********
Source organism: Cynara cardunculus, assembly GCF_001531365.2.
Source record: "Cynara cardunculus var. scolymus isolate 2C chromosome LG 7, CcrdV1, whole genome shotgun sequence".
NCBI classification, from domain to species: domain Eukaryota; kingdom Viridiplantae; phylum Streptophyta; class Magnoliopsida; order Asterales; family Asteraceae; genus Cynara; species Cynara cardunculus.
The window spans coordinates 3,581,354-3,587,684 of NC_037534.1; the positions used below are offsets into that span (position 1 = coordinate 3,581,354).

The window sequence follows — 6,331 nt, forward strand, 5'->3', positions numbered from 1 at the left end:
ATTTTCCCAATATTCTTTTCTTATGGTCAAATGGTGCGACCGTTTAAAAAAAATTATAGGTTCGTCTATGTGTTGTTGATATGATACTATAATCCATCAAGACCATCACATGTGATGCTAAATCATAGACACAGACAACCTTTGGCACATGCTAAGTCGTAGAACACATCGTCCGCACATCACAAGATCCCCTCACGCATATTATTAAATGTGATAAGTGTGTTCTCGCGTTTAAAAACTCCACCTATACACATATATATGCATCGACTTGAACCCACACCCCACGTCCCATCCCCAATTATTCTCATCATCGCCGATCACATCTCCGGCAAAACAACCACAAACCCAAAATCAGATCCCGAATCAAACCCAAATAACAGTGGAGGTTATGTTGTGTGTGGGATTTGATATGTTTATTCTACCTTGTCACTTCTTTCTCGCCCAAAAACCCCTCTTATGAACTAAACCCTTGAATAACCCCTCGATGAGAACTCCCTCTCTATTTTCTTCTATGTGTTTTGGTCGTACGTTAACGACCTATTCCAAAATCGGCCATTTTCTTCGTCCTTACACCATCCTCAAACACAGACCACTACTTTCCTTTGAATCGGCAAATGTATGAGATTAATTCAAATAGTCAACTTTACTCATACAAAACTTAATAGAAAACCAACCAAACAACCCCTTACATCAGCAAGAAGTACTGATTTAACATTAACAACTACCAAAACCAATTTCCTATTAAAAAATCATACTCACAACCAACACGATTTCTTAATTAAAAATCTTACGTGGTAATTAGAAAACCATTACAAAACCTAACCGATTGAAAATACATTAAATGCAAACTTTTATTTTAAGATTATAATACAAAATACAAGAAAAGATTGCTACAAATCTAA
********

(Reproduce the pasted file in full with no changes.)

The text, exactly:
Source organism: Cynara cardunculus, assembly GCF_001531365.2.
Source record: "Cynara cardunculus var. scolymus isolate 2C chromosome LG 7, CcrdV1, whole genome shotgun sequence".
NCBI classification, from domain to species: domain Eukaryota; kingdom Viridiplantae; phylum Streptophyta; class Magnoliopsida; order Asterales; family Asteraceae; genus Cynara; species Cynara cardunculus.
The window spans coordinates 3,581,354-3,587,684 of NC_037534.1; the positions used below are offsets into that span (position 1 = coordinate 3,581,354).

The window sequence follows — 6,331 nt, forward strand, 5'->3', positions numbered from 1 at the left end:
ATTTTCCCAATATTCTTTTCTTATGGTCAAATGGTGCGACCGTTTAAAAAAAATTATAGGTTCGTCTATGTGTTGTTGATATGATACTATAATCCATCAAGACCATCACATGTGATGCTAAATCATAGACACAGACAACCTTTGGCACATGCTAAGTCGTAGAACACATCGTCCGCACATCACAAGATCCCCTCACGCATATTATTAAATGTGATAAGTGTGTTCTCGCGTTTAAAAACTCCACCTATACACATATATATGCATCGACTTGAACCCACACCCCACGTCCCATCCCCAATTATTCTCATCATCGCCGATCACATCTCCGGCAAAACAACCACAAACCCAAAATCAGATCCCGAATCAAACCCAAATAACAGTGGAGGTTATGTTGTGTGTGGGATTTGATATGTTTATTCTACCTTGTCACTTCTTTCTCGCCCAAAAACCCCTCTTATGAACTAAACCCTTGAATAACCCCTCGATGAGAACTCCCTCTCTATTTTCTTCTATGTGTTTTGGTCGTACGTTAACGACCTATTCCAAAATCGGCCATTTTCTTCGTCCTTACACCATCCTCAAACACAGACCACTACTTTCCTTTGAATCGGCAAATGTATGAGATTAATTCAAATAGTCAACTTTACTCATACAAAACTTAATAGAAAACCAACCAAACAACCCCTTACATCAGCAAGAAGTACTGATTTAACATTAACAACTACCAAAACCAATTTCCTATTAAAAAATCATACTCACAACCAACACGATTTCTTAATTAAAAATCTTACGTGGTAATTAGAAAACCATTACAAAACCTAACCGATTGAAAATACATTAAATGCAAACTTTTATTTTAAGATTATAATACAAAATACAAGAAAAGATTGCTACAAATCTAA